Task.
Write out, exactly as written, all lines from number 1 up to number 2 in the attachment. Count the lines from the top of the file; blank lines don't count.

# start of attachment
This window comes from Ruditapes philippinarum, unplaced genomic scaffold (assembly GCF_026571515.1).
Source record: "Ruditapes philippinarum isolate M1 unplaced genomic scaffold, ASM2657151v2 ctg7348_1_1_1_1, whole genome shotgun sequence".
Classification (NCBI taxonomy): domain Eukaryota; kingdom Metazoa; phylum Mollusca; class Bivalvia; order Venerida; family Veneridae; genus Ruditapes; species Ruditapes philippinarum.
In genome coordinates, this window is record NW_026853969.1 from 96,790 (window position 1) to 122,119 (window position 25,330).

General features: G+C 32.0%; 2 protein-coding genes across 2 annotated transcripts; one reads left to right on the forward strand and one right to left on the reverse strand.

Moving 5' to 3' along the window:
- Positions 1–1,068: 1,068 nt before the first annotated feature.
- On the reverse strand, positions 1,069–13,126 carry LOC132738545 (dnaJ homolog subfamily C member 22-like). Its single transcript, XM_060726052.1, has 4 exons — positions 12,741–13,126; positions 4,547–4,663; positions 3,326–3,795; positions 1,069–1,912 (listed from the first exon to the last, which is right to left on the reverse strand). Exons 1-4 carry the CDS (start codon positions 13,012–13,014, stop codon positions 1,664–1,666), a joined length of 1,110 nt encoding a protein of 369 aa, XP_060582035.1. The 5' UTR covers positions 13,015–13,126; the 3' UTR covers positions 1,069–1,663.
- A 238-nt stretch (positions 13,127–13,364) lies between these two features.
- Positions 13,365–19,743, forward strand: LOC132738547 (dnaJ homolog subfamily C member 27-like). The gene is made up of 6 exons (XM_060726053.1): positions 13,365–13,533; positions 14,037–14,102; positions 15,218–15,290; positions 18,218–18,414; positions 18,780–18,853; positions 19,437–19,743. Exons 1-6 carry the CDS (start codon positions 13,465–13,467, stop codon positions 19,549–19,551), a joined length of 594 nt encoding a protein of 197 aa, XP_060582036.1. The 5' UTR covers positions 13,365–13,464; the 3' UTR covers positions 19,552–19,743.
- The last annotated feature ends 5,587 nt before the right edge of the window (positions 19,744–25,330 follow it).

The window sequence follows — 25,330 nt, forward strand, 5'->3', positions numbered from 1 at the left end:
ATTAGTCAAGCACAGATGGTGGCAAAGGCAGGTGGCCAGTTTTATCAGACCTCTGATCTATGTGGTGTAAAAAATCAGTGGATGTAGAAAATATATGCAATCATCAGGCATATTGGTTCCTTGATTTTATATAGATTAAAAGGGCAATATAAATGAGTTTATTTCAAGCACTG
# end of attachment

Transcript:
This window comes from Ruditapes philippinarum, unplaced genomic scaffold (assembly GCF_026571515.1).
Source record: "Ruditapes philippinarum isolate M1 unplaced genomic scaffold, ASM2657151v2 ctg7348_1_1_1_1, whole genome shotgun sequence".